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International Translation Day and multilingualism at ITU

By Negar Takesh, Deputy Chief, Conferences & Publications Department

Language is fundamental to all forms of communication, as well as to the identity of each person and community. The ability to communicate in more than one language is essential to multilateral dialogue, tolerance and understanding between people, nations, and organizations.

As a key element in cooperation and diplomacy, multilingualism is a core value of the United Nations – and of the International Telecommunication Union (ITU).

Upholding and practicing multilingualism ensures cultural diversity and inclusivity in ITU’s institutions and work. It preserves cultural heritage, fuels the growth of knowledge societies, and enables the application of technology to sustainable development across the planet.

At ITU, multilingualism enables a worldwide membership, as well as a diverse staff, to participate effectively in all activities, reinforcing equality of representation, transparency, efficiency, and mutual respect. At the same time, language capabilities are a valuable practical tool to address the often complex and highly technical issues at the heart of ITU’s mandate.

International Translation Day, marked by the UN system on 30 September, is an opportunity to recognize the invaluable contribution of ITU’s highly trained and experienced in-house linguists.

Six languages every day

Multilingualism is in evidence daily in the work of conference delegates, Member State and Sector Member representatives, and the staff at ITU’s Geneva headquarters, as well as those posted to regions and capitals around the globe. Conferences and meetings, both physical and virtual, along with official contributions, documents, ordinary e-mail exchanges and social events may be conducted in any combination of ITU’s six official languages: Arabic, Chinese, English, French, Russian and Spanish.

But the engine of this multilingualism is the work of ITU’s expert language professionals, including translators, interpreters, editors, text processors, terminologists, precis writers, and others.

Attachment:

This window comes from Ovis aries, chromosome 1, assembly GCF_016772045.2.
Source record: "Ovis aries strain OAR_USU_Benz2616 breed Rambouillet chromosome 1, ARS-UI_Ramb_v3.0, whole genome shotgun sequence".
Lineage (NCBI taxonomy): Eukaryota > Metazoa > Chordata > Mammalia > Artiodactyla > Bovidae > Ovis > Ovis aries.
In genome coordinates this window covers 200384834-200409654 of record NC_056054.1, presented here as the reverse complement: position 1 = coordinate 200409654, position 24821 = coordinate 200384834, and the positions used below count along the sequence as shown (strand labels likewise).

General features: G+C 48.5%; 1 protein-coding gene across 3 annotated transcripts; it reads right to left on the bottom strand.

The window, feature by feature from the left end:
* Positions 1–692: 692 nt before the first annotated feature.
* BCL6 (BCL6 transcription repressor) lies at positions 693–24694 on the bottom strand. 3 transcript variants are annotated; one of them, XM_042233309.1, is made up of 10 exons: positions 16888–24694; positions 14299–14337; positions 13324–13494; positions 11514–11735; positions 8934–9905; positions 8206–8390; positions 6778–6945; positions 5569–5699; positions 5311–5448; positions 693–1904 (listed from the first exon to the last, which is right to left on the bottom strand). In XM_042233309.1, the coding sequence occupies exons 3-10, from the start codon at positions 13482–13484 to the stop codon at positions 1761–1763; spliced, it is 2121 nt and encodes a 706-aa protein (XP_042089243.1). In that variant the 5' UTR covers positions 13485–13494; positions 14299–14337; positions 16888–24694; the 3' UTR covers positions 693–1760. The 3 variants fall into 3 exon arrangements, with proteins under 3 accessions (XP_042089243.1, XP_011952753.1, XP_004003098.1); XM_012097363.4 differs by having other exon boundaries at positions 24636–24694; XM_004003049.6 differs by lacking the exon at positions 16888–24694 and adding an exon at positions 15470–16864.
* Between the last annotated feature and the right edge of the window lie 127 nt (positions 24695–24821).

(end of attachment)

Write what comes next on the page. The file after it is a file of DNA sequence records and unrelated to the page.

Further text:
The ITU Plenipotentiary Conference currently taking place in Romania, for example, relies heavily on the behind-the-scenes input of a dedicated team of language specialists.

Language professionals produce high-quality translations in ITU’s six languages at all stages of the conference, from contributions and preparatory documents to resolutions, recommendations, summary records and Final Acts. Teams of expert interpreters provide simultaneous interpretation between all languages, allowing full participation by delegates from every part of the world throughout all discussions and conference sessions.

Beyond conferences

ITU also looks to its language professionals to provide digital communications, webpages, publications, and reports in multiple languages. Rich content in multiple languages reflects ITU’s vision of an interconnected world, where the social and economic benefits of technologies are available to all.

ITU Member States and staff are fully committed to implementing multilingualism and ensuring equal treatment of all six official languages throughout all activities. This commitment is highlighted by the Policy Framework on Multilingualism, approved by ITU Council in its 2022 session.

This framework underlines the importance of multilingualism in ITU – the UN specialized agency for information and communication technologies – in guaranteeing the participation of all stakeholders and the widest possible understanding of the organization’s goals and actions. It promotes organization-wide multilingualism, supported by detailed administrative and operational guidelines for initiatives such as the ITU Coordination Committee for Terminology (CCT), which works on technical terminology in all six languages, as well as for ITU’s Regional Offices, internal communications, and integration of new technologies.

One example is the neural machine translation tool ITU Translate, which creates instant “gist translations” of webpages in all six languages, expanding the reach and scope of ITU’s rich content where professional human translation is not feasible.

ITU Translate has also been implemented on the ITU News pages, giving access to the latest articles, trends and updates in all six languages on a daily basis.

For ITU, International Translation Day is a reminder of the importance of multilingualism as a shared commitment and key asset. So…

Image credit: Angela Smith/ITU

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